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Icons of the Bible: The City of Babylon - Symbol of Sin & Rebellion

Updated: Sep 3, 2023

Icons of the Bible: The City of Babylon - Symbol of Sin & Rebellion
Icons of the Bible: The City of Babylon - Symbol of Sin & Rebellion

Icons of the Bible

Babylon and Beyond

The Babylonian exile set certain patterns into motion as to how Jewish history would function. To a great extent those patterns have held true throughout the ages, and they can be seen in our time in many uncanny and parallel ways.

The Ten Tribes had been exiled about 150 years before the destruction of the Temple. In those 150 years, more than a million Jews simply disappeared from the face of the Earth. What happened to them is one of the great historic mysteries.

By contrast, the Jews who were exiled to Babylon after the destruction of Judea established a Jewish community that lasted continuously until modern times, a period of more than 2,500 years. For well over 1,500 of those years the Babylonian Jewish community flourished to the point that, after the destruction of the Second Temple, they even became the undisputed center of Jewish life.

Why was their fate different?

Eleven years before the destruction of the Temple, King Nebuchadnezzar had taken some 10,000 of the elite among the Jews and transplanted them to Babylon in an attempt to weaken Judea and prevent it from rebelling. In so doing, he unwittingly set up the next 2,500 years of Jewish history. In little more than a decade, those 10,000 Jews — which included prophets and sages like Ezekiel,[1] Daniel and Ezra, as well as the entire Sanhedrin – created the foundation of the Jewish future.

As an illustration, Ezekiel established a Torah academy in the Babylonian town of Sura that lasted continually until the year 1001 CE, a period of more than 1,600 consecutive years. To put that in perspective, the oldest running educational institution in the Western world is Oxford University, which is about 900 years old.." from the article: Babylon and Beyond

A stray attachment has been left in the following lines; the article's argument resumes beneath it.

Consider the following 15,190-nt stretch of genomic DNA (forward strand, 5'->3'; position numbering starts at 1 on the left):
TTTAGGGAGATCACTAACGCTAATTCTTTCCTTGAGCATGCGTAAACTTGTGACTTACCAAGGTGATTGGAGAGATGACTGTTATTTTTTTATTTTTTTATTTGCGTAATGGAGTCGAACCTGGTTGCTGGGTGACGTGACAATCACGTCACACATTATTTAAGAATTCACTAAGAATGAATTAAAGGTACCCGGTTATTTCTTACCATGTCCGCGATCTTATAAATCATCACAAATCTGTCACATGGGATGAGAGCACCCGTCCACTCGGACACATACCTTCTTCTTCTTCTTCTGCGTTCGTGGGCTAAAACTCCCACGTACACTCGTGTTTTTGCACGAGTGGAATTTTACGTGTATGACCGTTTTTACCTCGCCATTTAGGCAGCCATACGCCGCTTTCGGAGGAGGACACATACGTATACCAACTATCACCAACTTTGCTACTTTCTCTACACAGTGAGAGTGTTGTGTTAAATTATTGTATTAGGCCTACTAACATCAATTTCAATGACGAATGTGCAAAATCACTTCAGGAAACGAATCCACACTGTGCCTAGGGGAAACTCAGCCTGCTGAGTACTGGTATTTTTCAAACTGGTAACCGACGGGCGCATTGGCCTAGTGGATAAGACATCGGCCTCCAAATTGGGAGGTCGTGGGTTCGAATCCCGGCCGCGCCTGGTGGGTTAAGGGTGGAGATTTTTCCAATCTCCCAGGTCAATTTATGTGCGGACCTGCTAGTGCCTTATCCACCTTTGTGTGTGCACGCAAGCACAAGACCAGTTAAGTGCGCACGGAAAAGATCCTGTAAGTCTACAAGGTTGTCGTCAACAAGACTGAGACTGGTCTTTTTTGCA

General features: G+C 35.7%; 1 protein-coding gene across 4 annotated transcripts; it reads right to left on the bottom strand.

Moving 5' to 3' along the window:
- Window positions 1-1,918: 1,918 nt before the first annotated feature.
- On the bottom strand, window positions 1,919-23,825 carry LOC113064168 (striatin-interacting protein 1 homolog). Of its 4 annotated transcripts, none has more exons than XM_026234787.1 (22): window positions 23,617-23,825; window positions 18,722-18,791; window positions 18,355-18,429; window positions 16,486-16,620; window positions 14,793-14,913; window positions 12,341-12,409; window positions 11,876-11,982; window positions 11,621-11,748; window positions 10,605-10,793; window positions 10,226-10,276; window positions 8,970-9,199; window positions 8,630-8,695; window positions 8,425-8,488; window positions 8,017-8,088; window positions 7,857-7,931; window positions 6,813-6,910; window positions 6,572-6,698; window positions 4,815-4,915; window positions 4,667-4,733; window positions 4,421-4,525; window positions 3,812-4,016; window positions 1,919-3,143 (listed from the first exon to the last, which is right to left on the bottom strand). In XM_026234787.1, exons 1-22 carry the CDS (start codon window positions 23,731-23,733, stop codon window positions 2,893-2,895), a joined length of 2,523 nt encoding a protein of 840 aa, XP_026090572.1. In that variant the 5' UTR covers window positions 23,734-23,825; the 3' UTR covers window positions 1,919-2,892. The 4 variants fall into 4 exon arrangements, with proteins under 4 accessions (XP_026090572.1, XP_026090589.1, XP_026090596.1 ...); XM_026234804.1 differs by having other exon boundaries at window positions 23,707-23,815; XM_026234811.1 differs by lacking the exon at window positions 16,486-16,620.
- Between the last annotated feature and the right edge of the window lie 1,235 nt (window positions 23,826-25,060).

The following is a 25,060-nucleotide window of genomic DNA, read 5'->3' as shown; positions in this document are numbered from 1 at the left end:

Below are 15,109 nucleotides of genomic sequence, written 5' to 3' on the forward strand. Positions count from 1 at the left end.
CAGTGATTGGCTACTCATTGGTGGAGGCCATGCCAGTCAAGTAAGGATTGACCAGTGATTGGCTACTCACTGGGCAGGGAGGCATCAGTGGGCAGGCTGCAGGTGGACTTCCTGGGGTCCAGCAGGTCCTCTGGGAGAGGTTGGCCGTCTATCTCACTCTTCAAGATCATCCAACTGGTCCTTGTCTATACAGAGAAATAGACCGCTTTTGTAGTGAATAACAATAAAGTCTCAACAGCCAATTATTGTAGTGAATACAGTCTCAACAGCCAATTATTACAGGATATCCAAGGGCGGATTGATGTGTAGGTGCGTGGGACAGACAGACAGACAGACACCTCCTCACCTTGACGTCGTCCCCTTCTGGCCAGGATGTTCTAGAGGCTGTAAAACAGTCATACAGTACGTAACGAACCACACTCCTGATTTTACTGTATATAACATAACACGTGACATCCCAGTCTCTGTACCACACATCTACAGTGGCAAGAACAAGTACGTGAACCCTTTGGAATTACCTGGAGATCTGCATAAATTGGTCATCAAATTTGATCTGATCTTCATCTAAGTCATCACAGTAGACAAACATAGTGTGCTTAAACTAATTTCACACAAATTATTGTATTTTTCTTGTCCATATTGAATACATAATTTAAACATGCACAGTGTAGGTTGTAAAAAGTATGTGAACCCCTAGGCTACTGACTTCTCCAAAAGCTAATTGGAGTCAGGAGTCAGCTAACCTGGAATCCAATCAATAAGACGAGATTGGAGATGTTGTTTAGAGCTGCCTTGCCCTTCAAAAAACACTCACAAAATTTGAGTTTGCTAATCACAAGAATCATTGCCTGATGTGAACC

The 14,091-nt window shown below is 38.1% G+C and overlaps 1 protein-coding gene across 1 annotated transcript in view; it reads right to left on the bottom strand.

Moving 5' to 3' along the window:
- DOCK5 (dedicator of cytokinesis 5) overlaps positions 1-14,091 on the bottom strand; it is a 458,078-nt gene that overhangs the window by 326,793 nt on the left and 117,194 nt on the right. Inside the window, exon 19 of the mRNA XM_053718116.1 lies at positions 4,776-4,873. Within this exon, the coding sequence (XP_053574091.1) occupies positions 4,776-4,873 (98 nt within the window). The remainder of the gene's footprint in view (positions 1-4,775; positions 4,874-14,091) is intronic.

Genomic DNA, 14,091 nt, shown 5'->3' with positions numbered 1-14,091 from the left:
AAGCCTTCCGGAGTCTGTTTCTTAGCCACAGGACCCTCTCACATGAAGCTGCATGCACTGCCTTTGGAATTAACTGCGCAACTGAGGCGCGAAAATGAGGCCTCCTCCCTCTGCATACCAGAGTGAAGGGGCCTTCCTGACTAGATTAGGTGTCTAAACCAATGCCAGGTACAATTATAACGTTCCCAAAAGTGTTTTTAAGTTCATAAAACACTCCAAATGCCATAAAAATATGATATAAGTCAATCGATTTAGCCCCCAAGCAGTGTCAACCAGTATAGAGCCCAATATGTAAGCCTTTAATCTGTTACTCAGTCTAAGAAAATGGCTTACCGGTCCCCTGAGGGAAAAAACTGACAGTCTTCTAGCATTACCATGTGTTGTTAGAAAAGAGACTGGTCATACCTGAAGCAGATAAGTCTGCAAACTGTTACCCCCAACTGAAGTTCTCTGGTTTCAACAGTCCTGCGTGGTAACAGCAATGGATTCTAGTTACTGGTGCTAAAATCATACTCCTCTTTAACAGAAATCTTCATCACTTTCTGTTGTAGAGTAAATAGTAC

Map of Ancient Babylonian Empire

map of ancient babylon
Map of Ancient Babylon

Timeline of Babylonian Empire
Timeline of Babylonian Empire

The Greatest King of Babylon: Nebuchadnezzar II - Ancient Mesopotamia

Video from History Explained

"Nebuchadnezzar II succeeded in expanding his new empire and restoring Babylon to its former glory. This was the first time in a thousand years, since the reign of Hammurabi, that Babylon had risen to dominate Mesopotamia." from the video introduction

The Tower Of Babel Began The Great Divorce From God For The Nations

"We had a fall in Genesis 3. We had a second rebellion in Genesis 6, that was so bad, that permeated humanity so deeply that God sends a flood. After the flood, Noah and his sons emerge from the ark and God repeats the original Edenic mandate; spread out, populate and spread my goodness. So what do they do? They congregate at Babel. And at this point, God has had enough. He divorces humanity. And allot them other members of his council, but they also rebel. God comes to Abraham because he still wants to restore the nations. Babel and the call of Abraham set the stage for the rest of the Old Testament, this is why it's Israel against the nations, and it's Yahweh against the gods." from video introduction

What Christians Need to Know about the Fall of Babylon in End Times

With the current events of this world, evidence of the fall of Babylon in relation to end times is a topic of much conversation for Christians seeking clarity. In the Old Testament, the fall of Babylon is an actual event. In the New Testament, it takes on a symbolic form—as the time when Jesus will return and defeat the evil of our world.

The Bible clearly states, in Matthew 24:36-37, that no one knows when Christ will return. Learning about the fall of Babylon in relation to the end times can not give us a specific date to prepare for; however, it can help us strive to keep our relationship with God holy and on the right path for whenever Christ will return.

Where Is Babylon?

The country of Iraq is present-day Babylon. In the Bible, Babylon is first mentioned in Genesis 11. It was a city on the Euphrates River comprised of the descendants of Shem, one of Noah’s sons.

The city was becoming self-reliant, with one language seeking worldwide power by “making a name” for themselves. Their all-powerful self-reliance showed their lack of faith in God.." from the article: What Christians Need to Know about the Fall of Babylon in End Times

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